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If Greg Monroe and Pistons want respect, apparently they’ll have to take it

In today’s Rookie of the Year announcement, Greg Monroe should’ve received a bronze medal that would’ve have served as a silver lining to a tin Pistons season.

Instead, he finished a distant sixth.

The Pistons, once second only to the Spurs as a model NBA franchise, have become so forgotten, a waning Landry Fields and a one-dimensional Gary Neal finished ahead of Monroe. We can skip the reasonable debate about whether Monroe belonged ahead of John Wall and/or DeMarcus Cousins. I’d have to explain first why Monroe belongs ahead of Fields and Neal, and frankly, that seems like a waste of time. Fields and Neal don’t belong in the conversation.

If I wanted to discuss Monroe’s worthiness, I could tell you no rookie since Chris Webber in 1994 scored more points per game on a higher shooting percentage.

I could tell you, as originally noted by Mike Payne of Detroit Bad Boys, no starting-level rookie big man has ever posted such a lower turnover percentage.

I could tell you no starter-level rookie since Reggie Evans in 2003 has grabbed a higher percentage of available offensive rebounds.

But at this point, none of that really matters. The voters already made their mistake, and nothing will change it. Hopefully, Monroe will make the All-Rookie team, but that would serve only as a consolation prize.

In every logical way, I shouldn’t care about this. Monroe wasn’t going to win the award, anyway. I figured he’d finish third, like he did in the TrueHoop Network awards. I know I should have laughed at the voting and moved on.

But I can’t. Monroe was our pearl in the garbage dump. The Pistons didn’t do much right this year, but Monroe’s play provided hope. Even the most pessimistic articles about the Pistons contained phrases like “besides Greg Monroe.”

Making a miserable season considerably less miserable isn’t and shouldn’t be a criterion for Rookie of the Year voting – and Monroe doesn’t need it to boost his candidacy – but it explains why I can’t let this go. He gave us better than we ever could have expected.

After the NBA released the voting, Monroe tweeted:

S….m….h….

MOTIVATION! And no i aint talkn bout the song!

By all accounts, Monroe is a smart guy. I’m sure he knows he deserved to place higher. If he can twist that knowledge into motivation, good for him.

But I’m not convinced today will significantly alter the course of Monroe’s career. If he had finished second or 10th or anywhere between, I doubt it would’ve made a meaningful long-term impact, regardless.

So, like I said, I won’t rehash the Monroe-Wall-Cousins (-Fields-Neal) debate. There’s just no point, as much as I wish there was time to change voters’ minds. But I will show you these three charts about Monroe.

When the season began, Monroe couldn’t finish at the rim. But his field-goal percentage steadily improved.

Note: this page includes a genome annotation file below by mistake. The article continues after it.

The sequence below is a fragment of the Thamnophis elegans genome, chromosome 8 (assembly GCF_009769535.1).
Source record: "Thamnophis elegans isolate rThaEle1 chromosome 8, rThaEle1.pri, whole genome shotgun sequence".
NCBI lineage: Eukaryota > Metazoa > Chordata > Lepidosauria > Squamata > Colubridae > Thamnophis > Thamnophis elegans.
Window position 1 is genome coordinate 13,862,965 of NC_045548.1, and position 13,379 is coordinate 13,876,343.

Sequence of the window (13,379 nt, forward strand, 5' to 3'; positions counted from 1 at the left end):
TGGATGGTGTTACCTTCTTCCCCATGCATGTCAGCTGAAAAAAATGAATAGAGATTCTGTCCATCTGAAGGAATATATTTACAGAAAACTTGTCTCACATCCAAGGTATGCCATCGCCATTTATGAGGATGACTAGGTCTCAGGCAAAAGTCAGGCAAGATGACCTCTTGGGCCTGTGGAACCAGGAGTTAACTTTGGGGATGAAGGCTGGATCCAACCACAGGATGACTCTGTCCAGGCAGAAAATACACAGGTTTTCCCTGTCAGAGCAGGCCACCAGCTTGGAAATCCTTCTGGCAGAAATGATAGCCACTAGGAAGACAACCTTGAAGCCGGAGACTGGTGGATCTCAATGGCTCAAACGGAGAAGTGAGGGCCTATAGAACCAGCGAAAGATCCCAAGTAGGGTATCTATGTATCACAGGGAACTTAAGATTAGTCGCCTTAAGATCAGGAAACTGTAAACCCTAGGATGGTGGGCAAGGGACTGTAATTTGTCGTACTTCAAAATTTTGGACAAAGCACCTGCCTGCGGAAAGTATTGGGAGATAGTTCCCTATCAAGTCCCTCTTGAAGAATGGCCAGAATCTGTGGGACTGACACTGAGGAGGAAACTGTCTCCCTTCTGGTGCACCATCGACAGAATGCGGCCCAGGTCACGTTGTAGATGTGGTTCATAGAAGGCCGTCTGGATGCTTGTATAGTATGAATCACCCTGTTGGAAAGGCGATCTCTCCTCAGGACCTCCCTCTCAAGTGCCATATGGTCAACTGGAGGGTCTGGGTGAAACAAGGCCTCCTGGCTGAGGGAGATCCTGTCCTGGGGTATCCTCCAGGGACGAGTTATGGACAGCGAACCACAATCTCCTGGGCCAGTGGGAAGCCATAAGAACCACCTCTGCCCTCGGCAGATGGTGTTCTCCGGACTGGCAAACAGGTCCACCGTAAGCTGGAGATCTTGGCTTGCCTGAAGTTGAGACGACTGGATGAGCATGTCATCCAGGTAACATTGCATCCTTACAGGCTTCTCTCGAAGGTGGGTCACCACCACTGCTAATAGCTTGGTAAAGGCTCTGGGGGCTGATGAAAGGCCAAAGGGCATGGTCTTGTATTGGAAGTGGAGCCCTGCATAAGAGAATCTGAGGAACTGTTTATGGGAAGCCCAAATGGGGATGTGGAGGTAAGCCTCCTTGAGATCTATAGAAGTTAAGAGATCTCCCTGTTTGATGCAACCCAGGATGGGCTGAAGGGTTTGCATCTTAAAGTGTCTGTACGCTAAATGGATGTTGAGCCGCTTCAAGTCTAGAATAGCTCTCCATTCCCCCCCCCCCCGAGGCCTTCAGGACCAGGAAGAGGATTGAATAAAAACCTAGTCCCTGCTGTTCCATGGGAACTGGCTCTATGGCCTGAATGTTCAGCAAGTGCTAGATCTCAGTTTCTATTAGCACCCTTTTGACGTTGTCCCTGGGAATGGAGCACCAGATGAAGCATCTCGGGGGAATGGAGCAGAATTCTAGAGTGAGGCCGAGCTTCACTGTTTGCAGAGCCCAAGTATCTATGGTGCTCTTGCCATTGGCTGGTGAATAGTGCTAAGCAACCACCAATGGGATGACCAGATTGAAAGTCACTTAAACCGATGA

image

When the season began, Monroe couldn’t convert from the charity stripe. But his free-throw percentage steadily improved.

image

When the season began, because of the above factors, Monroe didn’t score much. But his points per 36 minutes steadily improved.

image

A more impressive showing in the Rookie of the Year voting would’ve vindicated Monroe’s effort and given the Pistons a much-needed reason to celebrate. But good feeling doesn’t come free in the NBA. Monroe and the Pistons have a lot of work ahead to earn respect from a national group of decision makers.

But I’ll bet those charts will show more about Monroe’s future than today’s result will.

14 Comments

  • May 4, 201110:52 pm
    by BIG MARV

    Reply

    BULLSHIT and I dont care if you edit that… he was one of the best bigs to me in the leauge PERIOD! rookie or vet this guy is the next Tim Duncan, A verteran that they respect so much in the leauge. Wherever Monroe had every right to be pissed You just show them next year that they gonna have to put you in the all-star game next year amoung them weak ass east centers A-Holes!! So the Pistons have a couple of down years and now they showing that our players dont exist?!! man they gotta ride this chip next year and show the NBA that Detroit is back and we are here to stay no more baby back sensitive shit! This guy is everything you want in a NBA Player at a roookie! he is way mature beyond his years than most ignorant veterans and they still piss on him! Show them whats up next year Greg. He sould get the silver alone for being a stand up player through that drama he had to go through. That guy took it like a real man and a real player no other rookie would have handled all of that pressure BUT GREG DID!

  • May 5, 20111:16 am
    by gmehl1977

    Reply

    I am disappointed for Greg but at the end of the day who cares what the media think. What matters most is what his team mates, coaching staff and his fans think about him. Another thing you have to take into account is how many nationally televised games the pistons had. Not many by memory so it was always going to be hard for Greg to get a good look in anyways.